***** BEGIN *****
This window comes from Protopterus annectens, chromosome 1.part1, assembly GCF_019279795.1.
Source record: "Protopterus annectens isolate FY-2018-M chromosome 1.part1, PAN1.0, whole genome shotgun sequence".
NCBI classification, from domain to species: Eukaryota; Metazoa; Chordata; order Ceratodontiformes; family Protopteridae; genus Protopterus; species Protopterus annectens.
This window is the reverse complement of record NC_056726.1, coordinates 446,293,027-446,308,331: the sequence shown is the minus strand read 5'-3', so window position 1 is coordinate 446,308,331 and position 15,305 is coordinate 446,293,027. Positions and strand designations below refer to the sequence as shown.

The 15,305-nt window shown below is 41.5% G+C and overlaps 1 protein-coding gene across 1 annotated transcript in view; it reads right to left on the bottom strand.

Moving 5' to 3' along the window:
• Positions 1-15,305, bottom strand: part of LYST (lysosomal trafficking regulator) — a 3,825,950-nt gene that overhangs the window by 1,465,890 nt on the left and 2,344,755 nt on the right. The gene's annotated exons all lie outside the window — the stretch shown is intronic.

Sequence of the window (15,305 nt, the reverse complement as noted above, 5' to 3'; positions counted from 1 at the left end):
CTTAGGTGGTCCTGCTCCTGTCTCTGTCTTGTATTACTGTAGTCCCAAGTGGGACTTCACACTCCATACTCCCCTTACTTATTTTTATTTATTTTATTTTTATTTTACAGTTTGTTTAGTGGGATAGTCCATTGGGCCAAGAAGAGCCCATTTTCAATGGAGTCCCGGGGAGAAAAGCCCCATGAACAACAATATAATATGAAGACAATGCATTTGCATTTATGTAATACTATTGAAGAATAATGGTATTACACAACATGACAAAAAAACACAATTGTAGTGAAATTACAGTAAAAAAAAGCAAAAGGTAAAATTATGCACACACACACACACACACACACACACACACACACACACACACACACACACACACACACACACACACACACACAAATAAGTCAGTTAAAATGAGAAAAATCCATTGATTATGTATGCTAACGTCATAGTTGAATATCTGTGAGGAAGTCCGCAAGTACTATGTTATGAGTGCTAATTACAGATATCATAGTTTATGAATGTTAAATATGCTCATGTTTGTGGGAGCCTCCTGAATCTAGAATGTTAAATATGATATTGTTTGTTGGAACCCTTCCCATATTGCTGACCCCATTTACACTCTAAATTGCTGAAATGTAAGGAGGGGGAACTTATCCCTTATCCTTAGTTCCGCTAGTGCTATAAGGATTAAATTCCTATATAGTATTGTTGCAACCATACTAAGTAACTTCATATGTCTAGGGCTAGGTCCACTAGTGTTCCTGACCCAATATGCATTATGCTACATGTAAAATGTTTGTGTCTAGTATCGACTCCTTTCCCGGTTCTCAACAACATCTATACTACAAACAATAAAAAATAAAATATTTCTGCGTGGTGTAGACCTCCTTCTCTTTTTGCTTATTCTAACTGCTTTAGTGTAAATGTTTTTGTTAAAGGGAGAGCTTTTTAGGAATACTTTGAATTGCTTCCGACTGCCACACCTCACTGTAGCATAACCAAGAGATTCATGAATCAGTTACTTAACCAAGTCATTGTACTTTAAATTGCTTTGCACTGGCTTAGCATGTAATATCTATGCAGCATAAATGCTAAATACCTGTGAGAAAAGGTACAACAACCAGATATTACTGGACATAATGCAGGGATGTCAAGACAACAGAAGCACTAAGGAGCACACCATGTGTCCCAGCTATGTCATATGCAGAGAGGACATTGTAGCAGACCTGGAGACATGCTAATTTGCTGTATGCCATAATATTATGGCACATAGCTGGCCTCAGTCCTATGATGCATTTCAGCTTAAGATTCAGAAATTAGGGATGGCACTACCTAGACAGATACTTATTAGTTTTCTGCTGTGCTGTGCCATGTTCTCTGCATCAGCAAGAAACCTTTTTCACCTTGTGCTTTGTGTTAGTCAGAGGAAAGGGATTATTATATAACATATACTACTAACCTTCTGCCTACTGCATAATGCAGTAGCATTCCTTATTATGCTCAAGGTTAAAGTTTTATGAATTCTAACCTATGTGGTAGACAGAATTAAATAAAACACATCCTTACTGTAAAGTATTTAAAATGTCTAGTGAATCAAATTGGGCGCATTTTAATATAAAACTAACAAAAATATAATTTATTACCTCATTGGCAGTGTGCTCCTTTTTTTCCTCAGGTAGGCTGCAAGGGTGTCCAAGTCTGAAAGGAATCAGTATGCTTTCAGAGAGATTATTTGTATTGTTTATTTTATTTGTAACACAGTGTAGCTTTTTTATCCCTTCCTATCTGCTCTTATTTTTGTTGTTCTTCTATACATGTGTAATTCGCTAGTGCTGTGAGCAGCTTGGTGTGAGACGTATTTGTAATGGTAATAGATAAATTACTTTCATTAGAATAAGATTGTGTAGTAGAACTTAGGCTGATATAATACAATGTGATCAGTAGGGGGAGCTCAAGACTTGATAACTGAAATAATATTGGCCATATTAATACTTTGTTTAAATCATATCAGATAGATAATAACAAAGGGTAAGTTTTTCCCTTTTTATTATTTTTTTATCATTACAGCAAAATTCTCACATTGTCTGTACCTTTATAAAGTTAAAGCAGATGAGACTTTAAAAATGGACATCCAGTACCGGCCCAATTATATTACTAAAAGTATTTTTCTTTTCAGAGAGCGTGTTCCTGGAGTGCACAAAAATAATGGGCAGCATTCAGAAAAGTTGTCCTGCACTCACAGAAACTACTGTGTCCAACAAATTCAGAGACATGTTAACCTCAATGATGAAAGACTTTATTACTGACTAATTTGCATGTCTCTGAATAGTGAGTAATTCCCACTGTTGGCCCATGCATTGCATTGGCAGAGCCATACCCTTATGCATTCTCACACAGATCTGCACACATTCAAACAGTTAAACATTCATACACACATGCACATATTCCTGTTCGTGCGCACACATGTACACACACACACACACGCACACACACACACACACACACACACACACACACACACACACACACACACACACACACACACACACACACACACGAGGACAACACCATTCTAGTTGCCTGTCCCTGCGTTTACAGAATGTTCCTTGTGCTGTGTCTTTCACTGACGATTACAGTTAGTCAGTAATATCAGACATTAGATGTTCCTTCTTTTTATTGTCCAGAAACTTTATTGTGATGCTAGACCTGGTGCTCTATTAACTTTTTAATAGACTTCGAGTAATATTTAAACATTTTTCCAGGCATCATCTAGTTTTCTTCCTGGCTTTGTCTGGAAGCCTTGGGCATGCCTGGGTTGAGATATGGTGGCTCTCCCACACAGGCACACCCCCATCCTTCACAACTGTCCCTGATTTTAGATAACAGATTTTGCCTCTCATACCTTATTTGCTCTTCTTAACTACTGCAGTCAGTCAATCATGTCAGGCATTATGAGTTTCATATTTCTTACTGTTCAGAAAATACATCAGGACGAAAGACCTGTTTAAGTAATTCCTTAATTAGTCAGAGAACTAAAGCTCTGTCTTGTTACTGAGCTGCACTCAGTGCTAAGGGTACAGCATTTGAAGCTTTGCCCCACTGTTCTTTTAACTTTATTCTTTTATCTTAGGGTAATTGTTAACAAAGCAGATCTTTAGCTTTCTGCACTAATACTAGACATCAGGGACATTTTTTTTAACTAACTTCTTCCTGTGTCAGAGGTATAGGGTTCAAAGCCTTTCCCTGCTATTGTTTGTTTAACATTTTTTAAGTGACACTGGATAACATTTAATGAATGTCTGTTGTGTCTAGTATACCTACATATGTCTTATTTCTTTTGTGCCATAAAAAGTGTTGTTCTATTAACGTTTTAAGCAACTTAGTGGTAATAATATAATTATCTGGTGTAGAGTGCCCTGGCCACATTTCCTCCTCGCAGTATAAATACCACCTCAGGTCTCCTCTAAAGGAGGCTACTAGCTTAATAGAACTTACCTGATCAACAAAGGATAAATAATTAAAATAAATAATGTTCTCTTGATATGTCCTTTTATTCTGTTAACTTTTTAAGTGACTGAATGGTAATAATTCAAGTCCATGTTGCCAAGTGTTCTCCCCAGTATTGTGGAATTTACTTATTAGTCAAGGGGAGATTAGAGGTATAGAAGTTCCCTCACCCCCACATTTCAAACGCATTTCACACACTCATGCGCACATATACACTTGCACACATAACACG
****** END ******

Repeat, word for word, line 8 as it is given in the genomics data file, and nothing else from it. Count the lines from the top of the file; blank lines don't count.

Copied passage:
Sequence of the window (15,305 nt, the reverse complement as noted above, 5' to 3'; positions counted from 1 at the left end):